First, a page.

Skilling denies using illicit cash reserve
By Matt Daily
HOUSTON (Reuters) – Former Enron Chief Executive Jeffrey
Skilling testified on Wednesday that Enron never used bogus
cash reserves to smooth out its earnings and disguise massive
Skilling’s testimony in his third day on the witness stand
at his criminal trial was an effort to counter claims by a
former top executive that the company reaped massive profits
from trading power during the California power crisis in 2000
and illicitly dumped the money into a “cookie jar” account to
cover possible earnings shortfalls in the future.
“There were no cookie jar reserves at Enron,” Skilling said
under questioning from his own lawyer, Dan Petrocelli.
Skilling, 52, and former Enron CEO and Chairman Kenneth
Lay, 63, are charged with lying to analysts and investors about
the financial health of the company, which collapsed in
December 2001 into the then-largest-ever U.S. bankruptcy.
Skilling faces 28 charges of conspiracy, fraud and insider
trading at the trial, which has lasted nearly three months, and
Lay faces six charges of conspiracy and fraud.
Both men have pleaded not guilty and face decades in prison
Petrocelli has been methodically guiding Skilling through
the criminal indictment, seeking to refute government witnesses
and specific charges against the former executive who helped
turn Enron from a quiet pipeline operation into the
seventh-largest U.S. company.
Earlier in the trial, the former head of Enron’s North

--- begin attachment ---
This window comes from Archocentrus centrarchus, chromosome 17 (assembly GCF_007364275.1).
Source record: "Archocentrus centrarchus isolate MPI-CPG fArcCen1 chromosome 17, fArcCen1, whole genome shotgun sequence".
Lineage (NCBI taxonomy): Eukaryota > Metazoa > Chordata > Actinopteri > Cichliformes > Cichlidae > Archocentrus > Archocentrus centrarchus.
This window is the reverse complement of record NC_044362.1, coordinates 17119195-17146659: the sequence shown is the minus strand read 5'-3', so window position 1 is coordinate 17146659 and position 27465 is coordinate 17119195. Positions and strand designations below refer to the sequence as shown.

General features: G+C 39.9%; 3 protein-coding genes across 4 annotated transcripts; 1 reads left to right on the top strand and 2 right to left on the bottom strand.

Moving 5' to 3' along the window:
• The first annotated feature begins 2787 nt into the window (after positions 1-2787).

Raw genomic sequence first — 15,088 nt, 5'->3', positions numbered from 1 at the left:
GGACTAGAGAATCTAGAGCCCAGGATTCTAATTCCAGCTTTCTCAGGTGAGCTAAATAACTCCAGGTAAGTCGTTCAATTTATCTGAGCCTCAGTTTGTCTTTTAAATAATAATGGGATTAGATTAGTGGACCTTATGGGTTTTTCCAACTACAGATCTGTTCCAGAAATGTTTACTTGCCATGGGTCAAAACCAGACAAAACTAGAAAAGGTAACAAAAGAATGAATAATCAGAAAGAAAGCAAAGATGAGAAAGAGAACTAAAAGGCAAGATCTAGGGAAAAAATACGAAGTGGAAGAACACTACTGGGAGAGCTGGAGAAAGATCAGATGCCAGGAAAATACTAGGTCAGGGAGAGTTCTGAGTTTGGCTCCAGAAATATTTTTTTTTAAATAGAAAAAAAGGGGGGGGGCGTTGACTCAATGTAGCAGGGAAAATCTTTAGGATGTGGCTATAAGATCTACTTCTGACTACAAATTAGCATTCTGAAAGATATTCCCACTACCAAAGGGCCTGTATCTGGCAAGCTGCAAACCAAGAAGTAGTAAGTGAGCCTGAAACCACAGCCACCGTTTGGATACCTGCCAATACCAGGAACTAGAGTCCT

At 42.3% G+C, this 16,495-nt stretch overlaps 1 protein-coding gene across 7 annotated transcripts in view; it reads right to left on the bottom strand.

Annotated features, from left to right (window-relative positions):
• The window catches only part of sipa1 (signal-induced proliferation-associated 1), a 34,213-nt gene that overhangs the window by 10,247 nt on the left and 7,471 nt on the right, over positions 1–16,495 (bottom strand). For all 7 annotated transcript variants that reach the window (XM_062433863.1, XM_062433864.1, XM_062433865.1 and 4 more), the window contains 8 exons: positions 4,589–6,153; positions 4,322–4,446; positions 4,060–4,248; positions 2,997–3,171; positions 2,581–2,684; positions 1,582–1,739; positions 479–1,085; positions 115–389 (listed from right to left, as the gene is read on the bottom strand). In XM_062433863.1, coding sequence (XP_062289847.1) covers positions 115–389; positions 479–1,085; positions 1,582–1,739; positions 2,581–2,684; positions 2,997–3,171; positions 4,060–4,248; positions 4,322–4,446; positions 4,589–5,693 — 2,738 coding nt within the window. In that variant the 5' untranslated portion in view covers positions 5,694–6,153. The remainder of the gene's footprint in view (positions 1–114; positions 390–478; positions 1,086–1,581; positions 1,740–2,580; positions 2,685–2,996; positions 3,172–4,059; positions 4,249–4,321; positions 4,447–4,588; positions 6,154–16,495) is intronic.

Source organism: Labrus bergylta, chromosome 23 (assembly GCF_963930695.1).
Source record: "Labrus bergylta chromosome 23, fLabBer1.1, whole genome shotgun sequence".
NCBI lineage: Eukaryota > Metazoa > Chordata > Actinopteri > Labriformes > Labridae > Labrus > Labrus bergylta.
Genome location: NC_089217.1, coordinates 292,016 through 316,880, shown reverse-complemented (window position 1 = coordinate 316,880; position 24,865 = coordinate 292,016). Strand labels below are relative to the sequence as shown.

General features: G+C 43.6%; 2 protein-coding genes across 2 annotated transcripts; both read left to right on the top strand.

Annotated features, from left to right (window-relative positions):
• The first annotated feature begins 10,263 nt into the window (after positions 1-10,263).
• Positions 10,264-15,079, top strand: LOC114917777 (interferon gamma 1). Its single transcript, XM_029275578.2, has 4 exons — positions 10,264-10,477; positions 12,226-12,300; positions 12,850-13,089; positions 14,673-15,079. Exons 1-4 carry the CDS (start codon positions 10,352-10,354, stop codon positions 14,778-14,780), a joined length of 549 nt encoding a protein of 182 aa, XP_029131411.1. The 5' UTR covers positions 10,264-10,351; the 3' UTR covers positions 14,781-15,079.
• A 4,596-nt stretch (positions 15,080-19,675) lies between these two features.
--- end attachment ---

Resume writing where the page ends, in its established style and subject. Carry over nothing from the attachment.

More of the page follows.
American energy wholesale unit, David Delainey, testified that
Skilling embraced him at a meeting in October 2000 after
Delainey told him his unit had sharply surpassed profit
targets. The extra funds were put into an $800 million reserve
account, he said.
Skilling said he remembered being very happy with
“I may have kissed him; I certainly hugged him, but I may
have kissed him,” Skilling said.
But he countered the claim that the company put the extra
earnings into a reserve account illegally, saying the company’s
reserve accounts held only $363 million, and that money was
designated to cover potential liabilities in the volatile
California power markets.
Skilling said the reserve account was vetted by internal
Enron accountants and the company’s outside auditor, Arthur
Andersen — a firm which itself imploded because of its
connections to the scandal at Enron.
Under U.S. accounting rules, companies can only set aside
reserves for specific purposes or liabilities and cannot create
accounts that can be used as slush funds.
Prosecutors have also contended that Enron did not want to
report sharply higher than expected profits from its wholesale
unit’s trading arm because analysts would begin to question the
volatility of its business.
At the time, Enron was portraying itself to Wall Street as
an energy “logistics” firm rather than as a trader in an effort
to appear more stable and achieve a higher stock price.